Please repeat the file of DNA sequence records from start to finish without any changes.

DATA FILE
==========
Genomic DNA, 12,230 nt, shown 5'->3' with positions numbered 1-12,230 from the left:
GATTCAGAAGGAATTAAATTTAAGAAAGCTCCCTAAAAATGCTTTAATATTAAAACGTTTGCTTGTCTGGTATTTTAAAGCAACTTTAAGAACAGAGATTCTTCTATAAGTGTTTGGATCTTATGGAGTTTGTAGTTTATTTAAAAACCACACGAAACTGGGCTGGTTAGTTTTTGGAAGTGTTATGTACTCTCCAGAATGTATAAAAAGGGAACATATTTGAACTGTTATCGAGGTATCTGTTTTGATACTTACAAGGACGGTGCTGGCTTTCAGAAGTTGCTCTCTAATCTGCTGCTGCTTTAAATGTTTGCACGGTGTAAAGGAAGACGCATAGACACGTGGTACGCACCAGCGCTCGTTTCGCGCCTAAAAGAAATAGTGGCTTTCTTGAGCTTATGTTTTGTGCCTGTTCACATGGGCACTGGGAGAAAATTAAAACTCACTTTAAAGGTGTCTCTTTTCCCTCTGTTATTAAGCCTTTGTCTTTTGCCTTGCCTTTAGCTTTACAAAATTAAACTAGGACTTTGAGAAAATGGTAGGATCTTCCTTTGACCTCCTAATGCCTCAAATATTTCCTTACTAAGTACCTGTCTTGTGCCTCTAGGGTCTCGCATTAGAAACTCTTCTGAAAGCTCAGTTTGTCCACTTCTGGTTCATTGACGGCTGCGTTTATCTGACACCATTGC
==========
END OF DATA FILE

Genomic DNA, 12,230 nt, shown 5'->3' with positions numbered 1-12,230 from the left:
GATTCAGAAGGAATTAAATTTAAGAAAGCTCCCTAAAAATGCTTTAATATTAAAACGTTTGCTTGTCTGGTATTTTAAAGCAACTTTAAGAACAGAGATTCTTCTATAAGTGTTTGGATCTTATGGAGTTTGTAGTTTATTTAAAAACCACACGAAACTGGGCTGGTTAGTTTTTGGAAGTGTTATGTACTCTCCAGAATGTATAAAAAGGGAACATATTTGAACTGTTATCGAGGTATCTGTTTTGATACTTACAAGGACGGTGCTGGCTTTCAGAAGTTGCTCTCTAATCTGCTGCTGCTTTAAATGTTTGCACGGTGTAAAGGAAGACGCATAGACACGTGGTACGCACCAGCGCTCGTTTCGCGCCTAAAAGAAATAGTGGCTTTCTTGAGCTTATGTTTTGTGCCTGTTCACATGGGCACTGGGAGAAAATTAAAACTCACTTTAAAGGTGTCTCTTTTCCCTCTGTTATTAAGCCTTTGTCTTTTGCCTTGCCTTTAGCTTTACAAAATTAAACTAGGACTTTGAGAAAATGGTAGGATCTTCCTTTGACCTCCTAATGCCTCAAATATTTCCTTACTAAGTACCTGTCTTGTGCCTCTAGGGTCTCGCATTAGAAACTCTTCTGAAAGCTCAGTTTGTCCACTTCTGGTTCATTGACGGCTGCGTTTATCTGACACCATTGC